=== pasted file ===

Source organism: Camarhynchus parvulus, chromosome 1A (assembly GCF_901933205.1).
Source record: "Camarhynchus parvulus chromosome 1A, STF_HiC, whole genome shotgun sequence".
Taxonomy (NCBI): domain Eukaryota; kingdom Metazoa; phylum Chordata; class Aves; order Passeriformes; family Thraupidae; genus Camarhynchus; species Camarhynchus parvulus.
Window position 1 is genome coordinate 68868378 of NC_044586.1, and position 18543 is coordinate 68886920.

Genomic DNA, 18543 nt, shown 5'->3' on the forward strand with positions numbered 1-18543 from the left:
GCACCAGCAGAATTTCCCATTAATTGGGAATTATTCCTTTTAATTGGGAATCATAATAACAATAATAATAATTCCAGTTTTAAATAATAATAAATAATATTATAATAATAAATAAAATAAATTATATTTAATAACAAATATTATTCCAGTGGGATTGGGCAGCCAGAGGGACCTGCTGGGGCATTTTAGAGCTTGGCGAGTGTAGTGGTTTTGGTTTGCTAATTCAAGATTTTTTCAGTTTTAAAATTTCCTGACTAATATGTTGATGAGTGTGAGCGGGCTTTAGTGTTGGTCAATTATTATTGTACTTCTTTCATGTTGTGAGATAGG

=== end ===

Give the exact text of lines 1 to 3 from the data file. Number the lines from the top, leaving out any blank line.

Source organism: Camarhynchus parvulus, chromosome 1A (assembly GCF_901933205.1).
Source record: "Camarhynchus parvulus chromosome 1A, STF_HiC, whole genome shotgun sequence".
Taxonomy (NCBI): domain Eukaryota; kingdom Metazoa; phylum Chordata; class Aves; order Passeriformes; family Thraupidae; genus Camarhynchus; species Camarhynchus parvulus.